The power instruments that are now avaiable to float teeth offer significant improvement over the basic tools that have been used since the turn of the century. There is a battery powered oscillating float and a cable driven drill that has burrs made for the end that can do in minutes what it used to take hours to do. Some of the older standard instruments like the molar cutters that were used to fracture teeth across the crown could be dangerous in that the tooth might not always break transversely where it was intended to break.

The dental gag that has been a standard tool for equine dental care has also seen an update, from a heavy cumbersome device to a much lighter and easier to use tool. Without the use of sedatives to help control the horse, using gags be dangerous for both people around and the horse. Sedating horses during dental procedures has made a great difference in the accuracy of diagnosing problems and the dental care required to correct them. This enables veterinarians to safely examine and treat problems in the equine mouth that might have been considerably more difficult to treat in the past. The equine mouth is a dark and dangerous place, with sedation it is safer and the veterinarian can do a much more thorough job. The medications used for sedation legally can only be administered by a veterinarian, which complicates the procedure for laymen. To do a thorough job, you really must sedate most horses.

How safe is sedation?

The safe use of sedatives in a horse is very complex and requires the full knowledge and training of a veterinarian. There are many factors to take into consideration with each individual case. Sedation is not without its risks to the horse, the handler and the veterinarian, however, a veterinarian is well educated to enable the risks to be minimised. In a healthy horse, the sedation drugs are well metabolised and the drugs themselves cause no long term effects. Most horses resume grazing shortly after the procedure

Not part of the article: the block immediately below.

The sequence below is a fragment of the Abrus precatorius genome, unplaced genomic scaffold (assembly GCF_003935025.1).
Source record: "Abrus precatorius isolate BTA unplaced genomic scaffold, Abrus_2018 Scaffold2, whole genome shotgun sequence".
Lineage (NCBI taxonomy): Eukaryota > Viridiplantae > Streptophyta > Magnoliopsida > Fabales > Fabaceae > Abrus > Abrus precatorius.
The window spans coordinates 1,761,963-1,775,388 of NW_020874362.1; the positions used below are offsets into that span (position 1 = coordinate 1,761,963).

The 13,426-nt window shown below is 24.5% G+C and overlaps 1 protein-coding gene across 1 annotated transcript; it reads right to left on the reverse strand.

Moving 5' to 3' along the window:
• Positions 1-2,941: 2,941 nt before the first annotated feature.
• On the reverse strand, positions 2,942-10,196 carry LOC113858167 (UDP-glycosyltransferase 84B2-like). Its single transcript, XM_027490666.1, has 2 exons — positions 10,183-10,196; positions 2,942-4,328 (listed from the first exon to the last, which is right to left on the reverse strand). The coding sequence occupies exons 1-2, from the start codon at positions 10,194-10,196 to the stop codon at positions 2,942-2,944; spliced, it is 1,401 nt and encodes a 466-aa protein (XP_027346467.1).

Why is it important for an equine veterinarian to perform dental work on my horse?

Only a veterinarian has the medical knowledge to understand and treat a dental condition. Many dental conditions have the potential to affect your horse’s overall health, performance and behaviour. Our veterinarians have undertaken extra training in equine dentistry and are able to offer the best dental care available today. Most equine dental procedures, including basic floating, irreversibly change the horse’s teeth and therefore are most appropriately performed by a veterinarian. The Australian Veterinary Association, along with Equine Veterinarians Australia and the Australian Veterinary Dental Society, believes equine dentistry is an important branch of veterinary medicine which should only be performed by a registered veterinarian. Our clinics work closely with Equine Dental Vets Australia to ensure our vets have up-to-date training and access to specialist Equine Dental Vets.